The leaked audio featuring a conversation between Mnangagwa’s wife Auxillia and an army commander named as Murombo has exposed the power struggles in the “New Dispensation” administration. In the audio, Auxillia Mnangagwa claims that the army is trying to ‘get Mnangagwa through’ her, clearly asserting that all is not well in the cockpit and that the army is out to remove Mnangagwa.
These revelations vindicate my postulations in my previous blog, where I warned that Zimbabwe was on the brink of another military takeover based on Mnangagwa’s dismal failure to handle and manage the transition, and failing to cure the coup. I posited that the ghost of November 2017 continues to hunt us, and this is a call to progressive forces to layout and undertake a political programme of action to remove ZANU PF from power.
It is now crystal clear that the system that replaced Mugabe is not new at all, despite trying to decorate it with funky terms like the 2nd Republic, new dispensation etc.” It is as old as it was during Mugabe, with the only new thing being the voodoo scarf which the President awfully dons even in the hot Savanna temperatures and has also become Mnangagwa’s symbol of failure.
As a leader who took over from Mugabe, Mnangagwa has so far done badly, because after securing political power, he failed to utilize it to transform society, and most importantly the economy. To think that this is a man who for decades wanted to be president is utterly shocking as it has emerged that he only wanted to wear a scarf, have those endless foreign trips and debauchery. The Mnangagwa administration sold a dummy to the people of Zimbabwe, it has failed on its promises to transform and reform the systems of governance, improve the economy for the upliftment of the livelihoods of Zimbabweans.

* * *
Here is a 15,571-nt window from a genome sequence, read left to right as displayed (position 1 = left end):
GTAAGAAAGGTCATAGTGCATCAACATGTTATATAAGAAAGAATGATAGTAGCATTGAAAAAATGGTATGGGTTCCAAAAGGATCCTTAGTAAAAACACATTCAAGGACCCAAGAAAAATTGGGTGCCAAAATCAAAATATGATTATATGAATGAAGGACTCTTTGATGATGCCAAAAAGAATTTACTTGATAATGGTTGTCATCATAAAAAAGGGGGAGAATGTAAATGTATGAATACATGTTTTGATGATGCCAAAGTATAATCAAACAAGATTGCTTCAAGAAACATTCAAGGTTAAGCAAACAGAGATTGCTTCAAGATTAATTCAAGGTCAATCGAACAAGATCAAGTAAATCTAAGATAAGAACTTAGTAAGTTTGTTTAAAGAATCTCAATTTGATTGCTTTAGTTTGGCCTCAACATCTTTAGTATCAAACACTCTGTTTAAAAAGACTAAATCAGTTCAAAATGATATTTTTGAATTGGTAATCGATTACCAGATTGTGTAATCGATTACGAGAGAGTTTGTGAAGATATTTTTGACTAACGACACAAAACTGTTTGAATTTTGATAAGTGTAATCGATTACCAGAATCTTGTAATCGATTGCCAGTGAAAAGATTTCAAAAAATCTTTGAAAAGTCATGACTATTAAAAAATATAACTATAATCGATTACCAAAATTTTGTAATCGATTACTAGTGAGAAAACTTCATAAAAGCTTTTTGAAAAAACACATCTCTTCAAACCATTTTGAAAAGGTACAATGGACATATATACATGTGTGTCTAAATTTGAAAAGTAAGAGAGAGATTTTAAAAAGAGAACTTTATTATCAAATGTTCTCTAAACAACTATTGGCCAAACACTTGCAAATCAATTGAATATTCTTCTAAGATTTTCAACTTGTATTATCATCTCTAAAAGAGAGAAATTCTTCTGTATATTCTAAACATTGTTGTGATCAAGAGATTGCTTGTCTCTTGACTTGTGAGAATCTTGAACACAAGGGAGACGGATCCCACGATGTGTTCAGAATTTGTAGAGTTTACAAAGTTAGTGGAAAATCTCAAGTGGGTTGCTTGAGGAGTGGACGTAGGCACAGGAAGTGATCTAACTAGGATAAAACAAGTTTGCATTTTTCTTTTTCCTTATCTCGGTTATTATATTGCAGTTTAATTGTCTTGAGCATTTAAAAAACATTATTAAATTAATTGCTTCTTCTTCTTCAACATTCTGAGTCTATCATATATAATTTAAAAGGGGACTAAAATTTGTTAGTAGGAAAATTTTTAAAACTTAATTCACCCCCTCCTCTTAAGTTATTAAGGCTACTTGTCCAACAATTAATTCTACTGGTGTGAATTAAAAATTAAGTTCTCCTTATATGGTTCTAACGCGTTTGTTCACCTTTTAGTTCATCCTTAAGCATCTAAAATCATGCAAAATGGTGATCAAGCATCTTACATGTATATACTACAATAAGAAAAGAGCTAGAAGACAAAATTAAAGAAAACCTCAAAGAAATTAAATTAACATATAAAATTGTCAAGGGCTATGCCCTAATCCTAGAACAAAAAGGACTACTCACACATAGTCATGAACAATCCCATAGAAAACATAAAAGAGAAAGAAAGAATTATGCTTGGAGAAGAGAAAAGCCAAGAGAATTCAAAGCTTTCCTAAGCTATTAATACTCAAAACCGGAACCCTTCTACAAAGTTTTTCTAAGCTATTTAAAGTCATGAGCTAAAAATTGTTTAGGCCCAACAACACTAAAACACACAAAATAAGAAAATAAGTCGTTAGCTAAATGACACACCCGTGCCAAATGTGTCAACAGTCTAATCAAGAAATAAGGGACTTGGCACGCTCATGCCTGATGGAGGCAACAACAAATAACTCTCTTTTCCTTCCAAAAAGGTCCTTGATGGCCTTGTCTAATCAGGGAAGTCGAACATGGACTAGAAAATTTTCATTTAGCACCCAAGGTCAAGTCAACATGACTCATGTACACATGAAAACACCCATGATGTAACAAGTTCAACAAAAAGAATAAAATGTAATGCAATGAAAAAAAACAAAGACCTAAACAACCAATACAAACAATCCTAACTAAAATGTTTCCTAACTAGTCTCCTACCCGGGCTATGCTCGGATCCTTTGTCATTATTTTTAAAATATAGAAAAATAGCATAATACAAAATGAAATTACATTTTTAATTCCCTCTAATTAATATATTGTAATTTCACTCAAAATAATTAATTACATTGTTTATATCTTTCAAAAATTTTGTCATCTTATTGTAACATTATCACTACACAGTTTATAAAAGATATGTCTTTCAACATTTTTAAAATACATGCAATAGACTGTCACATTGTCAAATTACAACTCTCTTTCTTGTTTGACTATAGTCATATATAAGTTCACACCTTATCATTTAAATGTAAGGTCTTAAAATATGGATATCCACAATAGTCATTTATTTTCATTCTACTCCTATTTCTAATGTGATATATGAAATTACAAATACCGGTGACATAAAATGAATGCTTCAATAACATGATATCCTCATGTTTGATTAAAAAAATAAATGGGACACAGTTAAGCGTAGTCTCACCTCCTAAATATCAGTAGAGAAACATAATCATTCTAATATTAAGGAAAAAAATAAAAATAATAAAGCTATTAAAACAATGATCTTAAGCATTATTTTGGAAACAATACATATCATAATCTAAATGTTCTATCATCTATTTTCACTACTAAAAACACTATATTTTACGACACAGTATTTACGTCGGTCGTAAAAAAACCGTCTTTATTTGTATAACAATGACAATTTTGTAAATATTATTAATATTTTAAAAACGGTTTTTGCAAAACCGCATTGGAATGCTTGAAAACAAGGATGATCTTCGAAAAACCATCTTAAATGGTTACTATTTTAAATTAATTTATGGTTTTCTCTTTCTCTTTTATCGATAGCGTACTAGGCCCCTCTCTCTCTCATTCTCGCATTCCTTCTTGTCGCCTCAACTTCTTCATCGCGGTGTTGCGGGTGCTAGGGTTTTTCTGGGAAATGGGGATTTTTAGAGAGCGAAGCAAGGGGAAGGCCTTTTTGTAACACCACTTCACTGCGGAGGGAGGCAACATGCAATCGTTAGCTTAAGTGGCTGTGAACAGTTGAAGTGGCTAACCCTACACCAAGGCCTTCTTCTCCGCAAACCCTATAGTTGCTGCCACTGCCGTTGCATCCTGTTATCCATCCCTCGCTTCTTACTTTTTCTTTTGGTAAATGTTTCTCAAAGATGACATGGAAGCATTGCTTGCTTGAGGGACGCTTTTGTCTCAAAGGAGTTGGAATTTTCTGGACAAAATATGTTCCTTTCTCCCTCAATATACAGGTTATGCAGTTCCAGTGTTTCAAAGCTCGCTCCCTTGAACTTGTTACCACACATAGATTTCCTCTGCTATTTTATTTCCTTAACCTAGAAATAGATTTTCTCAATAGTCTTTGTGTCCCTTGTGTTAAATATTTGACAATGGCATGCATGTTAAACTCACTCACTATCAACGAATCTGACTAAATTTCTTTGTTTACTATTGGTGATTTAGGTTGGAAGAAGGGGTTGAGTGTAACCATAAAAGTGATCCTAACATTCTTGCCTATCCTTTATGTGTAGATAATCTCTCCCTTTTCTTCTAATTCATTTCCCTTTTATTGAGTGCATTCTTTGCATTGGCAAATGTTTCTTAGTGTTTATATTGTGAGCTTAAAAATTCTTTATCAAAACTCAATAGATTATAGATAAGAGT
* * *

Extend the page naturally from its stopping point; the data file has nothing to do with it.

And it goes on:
The only credit for Mnangagwa is that he removed an unpopular, hated and feared dictator and clearly that change of power was greeted with much hope and satisfaction. However, let me hasten to say that the coup was not in any way revolutionary in character and form, though the masses supported it, the revolutionary element was probably only limited to the rhetoric of the military conspirators, that it was indeed a ‘’peoples revolution.’’
Consequently, it is correct to argue that the coup was undue influence in the politics of Zimbabwe, in that it abrogated the country’s supreme law, the constitution and thus compromised the spirit of constitutionalism in Zimbabwe. It was an illegal act that should have never happened and set a wrong precedent for our country. Dumisani Muleya, in his article, Coup: Of usurpers and judges in the Zimbabwe Independent of the 20th of July 2018 posited that whenever there is a military coup anywhere in the world, the executive, legislature and judiciary — are usually shaken to their foundations or collapse.